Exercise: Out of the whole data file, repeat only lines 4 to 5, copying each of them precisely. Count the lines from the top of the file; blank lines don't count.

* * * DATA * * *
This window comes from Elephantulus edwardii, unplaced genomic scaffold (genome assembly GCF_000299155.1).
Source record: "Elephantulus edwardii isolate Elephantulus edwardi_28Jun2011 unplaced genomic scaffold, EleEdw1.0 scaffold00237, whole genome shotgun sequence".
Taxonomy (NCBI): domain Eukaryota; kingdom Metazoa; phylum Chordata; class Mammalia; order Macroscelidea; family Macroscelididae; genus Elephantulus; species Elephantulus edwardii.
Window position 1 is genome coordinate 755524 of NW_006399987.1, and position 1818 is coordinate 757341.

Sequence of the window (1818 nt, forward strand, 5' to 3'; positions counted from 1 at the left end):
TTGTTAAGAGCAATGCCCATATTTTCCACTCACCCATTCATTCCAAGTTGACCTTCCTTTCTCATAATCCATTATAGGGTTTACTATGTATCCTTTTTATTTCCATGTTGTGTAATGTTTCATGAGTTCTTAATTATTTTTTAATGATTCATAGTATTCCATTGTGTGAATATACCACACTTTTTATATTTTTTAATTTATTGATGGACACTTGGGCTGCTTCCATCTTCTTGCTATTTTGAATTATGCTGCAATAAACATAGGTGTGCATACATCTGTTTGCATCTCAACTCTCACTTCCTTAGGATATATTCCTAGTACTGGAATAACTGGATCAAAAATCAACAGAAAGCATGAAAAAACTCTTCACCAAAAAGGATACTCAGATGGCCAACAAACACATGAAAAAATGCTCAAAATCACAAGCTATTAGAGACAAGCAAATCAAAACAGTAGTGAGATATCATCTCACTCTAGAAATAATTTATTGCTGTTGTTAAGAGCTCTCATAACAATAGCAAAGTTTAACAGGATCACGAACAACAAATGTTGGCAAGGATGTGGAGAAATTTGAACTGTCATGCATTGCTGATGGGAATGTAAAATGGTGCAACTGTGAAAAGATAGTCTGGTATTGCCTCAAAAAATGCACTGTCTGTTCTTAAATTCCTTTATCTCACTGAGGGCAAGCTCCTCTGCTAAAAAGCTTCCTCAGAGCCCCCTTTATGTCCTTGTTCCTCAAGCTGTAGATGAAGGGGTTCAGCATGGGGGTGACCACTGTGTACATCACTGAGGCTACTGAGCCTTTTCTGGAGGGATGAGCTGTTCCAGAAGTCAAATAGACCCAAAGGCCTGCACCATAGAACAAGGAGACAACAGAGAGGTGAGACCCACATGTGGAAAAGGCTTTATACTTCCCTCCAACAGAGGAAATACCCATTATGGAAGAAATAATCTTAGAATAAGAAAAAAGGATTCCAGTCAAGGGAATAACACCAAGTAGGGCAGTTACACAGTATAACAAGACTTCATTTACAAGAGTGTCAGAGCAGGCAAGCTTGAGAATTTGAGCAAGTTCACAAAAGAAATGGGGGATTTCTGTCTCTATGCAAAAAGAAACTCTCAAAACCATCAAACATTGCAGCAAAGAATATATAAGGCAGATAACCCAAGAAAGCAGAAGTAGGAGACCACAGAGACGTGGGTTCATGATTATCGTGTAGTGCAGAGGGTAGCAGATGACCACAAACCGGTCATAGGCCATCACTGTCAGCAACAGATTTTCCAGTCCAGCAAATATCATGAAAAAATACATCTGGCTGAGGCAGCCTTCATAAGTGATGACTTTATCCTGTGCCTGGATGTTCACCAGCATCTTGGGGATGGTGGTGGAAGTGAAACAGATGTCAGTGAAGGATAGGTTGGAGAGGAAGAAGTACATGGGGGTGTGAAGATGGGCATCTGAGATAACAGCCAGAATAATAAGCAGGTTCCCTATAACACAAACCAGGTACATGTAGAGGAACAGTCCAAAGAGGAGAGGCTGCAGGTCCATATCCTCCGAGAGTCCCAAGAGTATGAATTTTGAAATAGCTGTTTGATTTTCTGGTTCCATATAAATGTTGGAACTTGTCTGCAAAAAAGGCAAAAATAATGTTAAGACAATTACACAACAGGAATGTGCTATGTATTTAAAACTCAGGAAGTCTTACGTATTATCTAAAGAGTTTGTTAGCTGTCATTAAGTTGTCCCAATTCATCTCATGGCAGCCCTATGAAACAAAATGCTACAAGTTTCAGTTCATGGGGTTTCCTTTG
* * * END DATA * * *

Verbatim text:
Window position 1 is genome coordinate 755524 of NW_006399987.1, and position 1818 is coordinate 757341.

Sequence of the window (1818 nt, forward strand, 5' to 3'; positions counted from 1 at the left end):